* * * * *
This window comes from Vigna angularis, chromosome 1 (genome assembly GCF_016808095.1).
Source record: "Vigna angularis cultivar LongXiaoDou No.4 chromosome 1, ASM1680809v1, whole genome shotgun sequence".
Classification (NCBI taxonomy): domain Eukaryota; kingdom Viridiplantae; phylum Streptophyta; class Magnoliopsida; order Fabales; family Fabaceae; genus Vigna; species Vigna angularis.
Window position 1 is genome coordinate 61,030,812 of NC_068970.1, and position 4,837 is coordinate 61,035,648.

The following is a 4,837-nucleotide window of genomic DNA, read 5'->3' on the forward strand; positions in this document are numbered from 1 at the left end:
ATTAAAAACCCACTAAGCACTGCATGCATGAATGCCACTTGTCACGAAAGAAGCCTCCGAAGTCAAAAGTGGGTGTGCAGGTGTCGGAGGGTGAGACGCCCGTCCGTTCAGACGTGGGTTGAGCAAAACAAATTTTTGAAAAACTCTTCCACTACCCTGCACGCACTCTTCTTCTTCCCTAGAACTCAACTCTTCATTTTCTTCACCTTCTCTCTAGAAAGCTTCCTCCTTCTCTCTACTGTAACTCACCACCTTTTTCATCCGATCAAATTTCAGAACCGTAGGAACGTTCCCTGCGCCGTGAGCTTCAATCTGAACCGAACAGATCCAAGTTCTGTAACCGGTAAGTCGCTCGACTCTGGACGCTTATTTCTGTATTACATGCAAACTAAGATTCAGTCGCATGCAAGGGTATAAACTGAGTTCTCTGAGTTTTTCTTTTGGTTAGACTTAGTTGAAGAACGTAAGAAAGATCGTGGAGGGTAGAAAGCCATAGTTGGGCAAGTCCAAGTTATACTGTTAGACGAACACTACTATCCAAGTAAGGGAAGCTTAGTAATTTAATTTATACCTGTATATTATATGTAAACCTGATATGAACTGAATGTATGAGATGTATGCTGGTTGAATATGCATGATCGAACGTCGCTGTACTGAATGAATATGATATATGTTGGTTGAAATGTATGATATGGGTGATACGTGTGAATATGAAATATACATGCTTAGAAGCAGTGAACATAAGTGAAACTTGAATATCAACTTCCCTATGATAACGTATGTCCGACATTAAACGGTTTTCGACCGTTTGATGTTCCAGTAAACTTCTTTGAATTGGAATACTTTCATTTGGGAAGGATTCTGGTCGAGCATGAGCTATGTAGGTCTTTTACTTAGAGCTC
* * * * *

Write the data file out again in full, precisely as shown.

This window comes from Vigna angularis, chromosome 1 (genome assembly GCF_016808095.1).
Source record: "Vigna angularis cultivar LongXiaoDou No.4 chromosome 1, ASM1680809v1, whole genome shotgun sequence".
Classification (NCBI taxonomy): domain Eukaryota; kingdom Viridiplantae; phylum Streptophyta; class Magnoliopsida; order Fabales; family Fabaceae; genus Vigna; species Vigna angularis.
Window position 1 is genome coordinate 61,030,812 of NC_068970.1, and position 4,837 is coordinate 61,035,648.

The following is a 4,837-nucleotide window of genomic DNA, read 5'->3' on the forward strand; positions in this document are numbered from 1 at the left end:
ATTAAAAACCCACTAAGCACTGCATGCATGAATGCCACTTGTCACGAAAGAAGCCTCCGAAGTCAAAAGTGGGTGTGCAGGTGTCGGAGGGTGAGACGCCCGTCCGTTCAGACGTGGGTTGAGCAAAACAAATTTTTGAAAAACTCTTCCACTACCCTGCACGCACTCTTCTTCTTCCCTAGAACTCAACTCTTCATTTTCTTCACCTTCTCTCTAGAAAGCTTCCTCCTTCTCTCTACTGTAACTCACCACCTTTTTCATCCGATCAAATTTCAGAACCGTAGGAACGTTCCCTGCGCCGTGAGCTTCAATCTGAACCGAACAGATCCAAGTTCTGTAACCGGTAAGTCGCTCGACTCTGGACGCTTATTTCTGTATTACATGCAAACTAAGATTCAGTCGCATGCAAGGGTATAAACTGAGTTCTCTGAGTTTTTCTTTTGGTTAGACTTAGTTGAAGAACGTAAGAAAGATCGTGGAGGGTAGAAAGCCATAGTTGGGCAAGTCCAAGTTATACTGTTAGACGAACACTACTATCCAAGTAAGGGAAGCTTAGTAATTTAATTTATACCTGTATATTATATGTAAACCTGATATGAACTGAATGTATGAGATGTATGCTGGTTGAATATGCATGATCGAACGTCGCTGTACTGAATGAATATGATATATGTTGGTTGAAATGTATGATATGGGTGATACGTGTGAATATGAAATATACATGCTTAGAAGCAGTGAACATAAGTGAAACTTGAATATCAACTTCCCTATGATAACGTATGTCCGACATTAAACGGTTTTCGACCGTTTGATGTTCCAGTAAACTTCTTTGAATTGGAATACTTTCATTTGGGAAGGATTCTGGTCGAGCATGAGCTATGTAGGTCTTTTACTTAGAGCTC